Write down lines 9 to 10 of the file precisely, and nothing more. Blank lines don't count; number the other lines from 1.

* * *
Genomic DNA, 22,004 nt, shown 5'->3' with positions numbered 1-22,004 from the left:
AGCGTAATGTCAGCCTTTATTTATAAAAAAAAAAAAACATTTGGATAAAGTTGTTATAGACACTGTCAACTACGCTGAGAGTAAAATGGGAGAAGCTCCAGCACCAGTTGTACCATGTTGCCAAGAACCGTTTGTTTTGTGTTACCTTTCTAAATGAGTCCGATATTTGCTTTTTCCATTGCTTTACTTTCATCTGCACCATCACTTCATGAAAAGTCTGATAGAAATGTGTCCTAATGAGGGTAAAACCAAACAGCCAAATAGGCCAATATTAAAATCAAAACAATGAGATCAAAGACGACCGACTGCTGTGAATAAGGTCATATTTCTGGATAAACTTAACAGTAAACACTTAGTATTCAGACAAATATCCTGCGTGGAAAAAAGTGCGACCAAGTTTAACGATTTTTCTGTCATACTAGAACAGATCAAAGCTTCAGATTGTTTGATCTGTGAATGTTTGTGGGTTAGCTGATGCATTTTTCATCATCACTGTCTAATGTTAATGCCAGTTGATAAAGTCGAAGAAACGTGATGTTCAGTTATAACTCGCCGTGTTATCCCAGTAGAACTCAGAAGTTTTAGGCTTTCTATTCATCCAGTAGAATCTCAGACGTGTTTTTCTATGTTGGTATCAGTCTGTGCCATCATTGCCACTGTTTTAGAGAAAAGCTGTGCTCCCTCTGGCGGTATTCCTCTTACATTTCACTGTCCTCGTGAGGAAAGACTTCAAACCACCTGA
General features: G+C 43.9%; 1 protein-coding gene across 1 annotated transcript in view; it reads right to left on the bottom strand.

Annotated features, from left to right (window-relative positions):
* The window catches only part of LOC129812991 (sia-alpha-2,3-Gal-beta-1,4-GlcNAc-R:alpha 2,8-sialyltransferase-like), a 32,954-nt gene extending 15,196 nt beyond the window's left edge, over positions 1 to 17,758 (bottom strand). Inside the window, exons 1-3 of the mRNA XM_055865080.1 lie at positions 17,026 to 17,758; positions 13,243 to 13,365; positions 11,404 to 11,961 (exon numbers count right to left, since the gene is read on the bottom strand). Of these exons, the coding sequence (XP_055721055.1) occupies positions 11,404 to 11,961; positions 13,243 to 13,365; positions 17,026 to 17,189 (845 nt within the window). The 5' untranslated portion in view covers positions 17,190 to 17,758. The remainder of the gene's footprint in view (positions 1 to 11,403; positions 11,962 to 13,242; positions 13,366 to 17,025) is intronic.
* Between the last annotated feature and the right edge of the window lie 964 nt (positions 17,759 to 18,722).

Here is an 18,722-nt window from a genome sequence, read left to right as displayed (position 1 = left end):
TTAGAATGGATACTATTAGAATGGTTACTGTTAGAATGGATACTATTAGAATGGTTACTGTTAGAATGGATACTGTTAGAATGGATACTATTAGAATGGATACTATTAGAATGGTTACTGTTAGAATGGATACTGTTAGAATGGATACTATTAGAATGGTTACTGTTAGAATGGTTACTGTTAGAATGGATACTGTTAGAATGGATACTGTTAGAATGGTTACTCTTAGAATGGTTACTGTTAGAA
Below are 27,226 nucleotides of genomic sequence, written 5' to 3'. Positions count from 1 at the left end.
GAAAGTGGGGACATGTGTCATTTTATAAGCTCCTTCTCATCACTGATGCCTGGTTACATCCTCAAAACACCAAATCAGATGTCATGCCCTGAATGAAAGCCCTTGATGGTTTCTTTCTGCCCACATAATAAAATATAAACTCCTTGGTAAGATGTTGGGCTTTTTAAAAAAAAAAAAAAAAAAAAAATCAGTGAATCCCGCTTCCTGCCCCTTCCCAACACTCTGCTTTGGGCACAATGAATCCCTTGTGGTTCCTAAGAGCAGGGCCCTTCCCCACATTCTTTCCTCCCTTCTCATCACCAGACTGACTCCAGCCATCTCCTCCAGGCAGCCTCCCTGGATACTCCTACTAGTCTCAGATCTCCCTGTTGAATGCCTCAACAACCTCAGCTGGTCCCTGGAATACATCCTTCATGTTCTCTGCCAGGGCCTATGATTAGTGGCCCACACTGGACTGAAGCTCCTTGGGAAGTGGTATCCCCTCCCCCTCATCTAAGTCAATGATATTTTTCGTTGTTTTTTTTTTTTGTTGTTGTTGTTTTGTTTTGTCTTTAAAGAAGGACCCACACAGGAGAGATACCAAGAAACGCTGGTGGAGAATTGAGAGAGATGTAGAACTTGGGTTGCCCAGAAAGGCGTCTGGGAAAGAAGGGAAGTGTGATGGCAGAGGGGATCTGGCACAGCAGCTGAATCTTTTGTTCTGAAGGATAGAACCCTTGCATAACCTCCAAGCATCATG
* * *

Below are 27,226 nucleotides of genomic sequence, written 5' to 3'. Positions count from 1 at the left end.
GAAAGTGGGGACATGTGTCATTTTATAAGCTCCTTCTCATCACTGATGCCTGGTTACATCCTCAAAACACCAAATCAGATGTCATGCCCTGAATGAAAGCCCTTGATGGTTTCTTTCTGCCCACATAATAAAATATAAACTCCTTGGTAAGATGTTGGGCTTTTTAAAAAAAAAAAAAAAAAAAAAATCAGTGAATCCCGCTTCCTGCCCCTTCCCAACACTCTGCTTTGGGCACAATGAATCCCTTGTGGTTCCTAAGAGCAGGGCCCTTCCCCACATTCTTTCCTCCCTTCTCATCACCAGACTGACTCCAGCCATCTCCTCCAGGCAGCCTCCCTGGATACTCCTACTAGTCTCAGATCTCCCTGTTGAATGCCTCAACAACCTCAGCTGGTCCCTGGAATACATCCTTCATGTTCTCTGCCAGGGCCTATGATTAGTGGCCCACACTGGACTGAAGCTCCTTGGGAAGTGGTATCCCCTCCCCCTCATCTAAGTCAATGATATTTTTCGTTGTTTTTTTTTTTTGTTGTTGTTGTTTTGTTTTGTCTTTAAAGAAGGACCCACACAGGAGAGATACCAAGAAACGCTGGTGGAGAATTGAGAGAGATGTAGAACTTGGGTTGCCCAGAAAGGCGTCTGGGAAAGAAGGGAAGTGTGATGGCAGAGGGGATCTGGCACAGCAGCTGAATCTTTTGTTCTGAAGGATAGAACCCTTGCATAACCTCCAAGCATCATG